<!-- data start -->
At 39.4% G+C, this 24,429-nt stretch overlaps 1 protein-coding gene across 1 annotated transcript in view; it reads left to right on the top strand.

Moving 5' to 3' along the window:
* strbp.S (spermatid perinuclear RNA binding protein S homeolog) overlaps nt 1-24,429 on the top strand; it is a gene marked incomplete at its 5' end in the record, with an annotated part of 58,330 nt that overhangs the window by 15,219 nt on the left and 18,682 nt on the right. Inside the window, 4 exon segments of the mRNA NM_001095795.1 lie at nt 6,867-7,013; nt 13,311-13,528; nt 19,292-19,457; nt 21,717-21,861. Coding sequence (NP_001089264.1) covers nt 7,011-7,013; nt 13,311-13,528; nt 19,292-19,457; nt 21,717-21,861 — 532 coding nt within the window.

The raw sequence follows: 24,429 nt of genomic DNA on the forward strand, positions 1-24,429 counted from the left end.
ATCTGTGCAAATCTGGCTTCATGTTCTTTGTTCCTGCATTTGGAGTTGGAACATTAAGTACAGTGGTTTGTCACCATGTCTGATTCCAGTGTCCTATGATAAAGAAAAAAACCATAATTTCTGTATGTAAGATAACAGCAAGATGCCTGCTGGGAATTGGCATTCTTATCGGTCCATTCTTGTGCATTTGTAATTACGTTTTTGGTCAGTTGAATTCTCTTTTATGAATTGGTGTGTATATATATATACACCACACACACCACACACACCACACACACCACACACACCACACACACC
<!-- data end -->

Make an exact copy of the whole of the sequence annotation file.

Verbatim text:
At 39.4% G+C, this 24,429-nt stretch overlaps 1 protein-coding gene across 1 annotated transcript in view; it reads left to right on the top strand.

Moving 5' to 3' along the window:
* strbp.S (spermatid perinuclear RNA binding protein S homeolog) overlaps nt 1-24,429 on the top strand; it is a gene marked incomplete at its 5' end in the record, with an annotated part of 58,330 nt that overhangs the window by 15,219 nt on the left and 18,682 nt on the right. Inside the window, 4 exon segments of the mRNA NM_001095795.1 lie at nt 6,867-7,013; nt 13,311-13,528; nt 19,292-19,457; nt 21,717-21,861. Coding sequence (NP_001089264.1) covers nt 7,011-7,013; nt 13,311-13,528; nt 19,292-19,457; nt 21,717-21,861 — 532 coding nt within the window.

The raw sequence follows: 24,429 nt of genomic DNA on the forward strand, positions 1-24,429 counted from the left end.
ATCTGTGCAAATCTGGCTTCATGTTCTTTGTTCCTGCATTTGGAGTTGGAACATTAAGTACAGTGGTTTGTCACCATGTCTGATTCCAGTGTCCTATGATAAAGAAAAAAACCATAATTTCTGTATGTAAGATAACAGCAAGATGCCTGCTGGGAATTGGCATTCTTATCGGTCCATTCTTGTGCATTTGTAATTACGTTTTTGGTCAGTTGAATTCTCTTTTATGAATTGGTGTGTATATATATATACACCACACACACCACACACACCACACACACCACACACACCACACACACC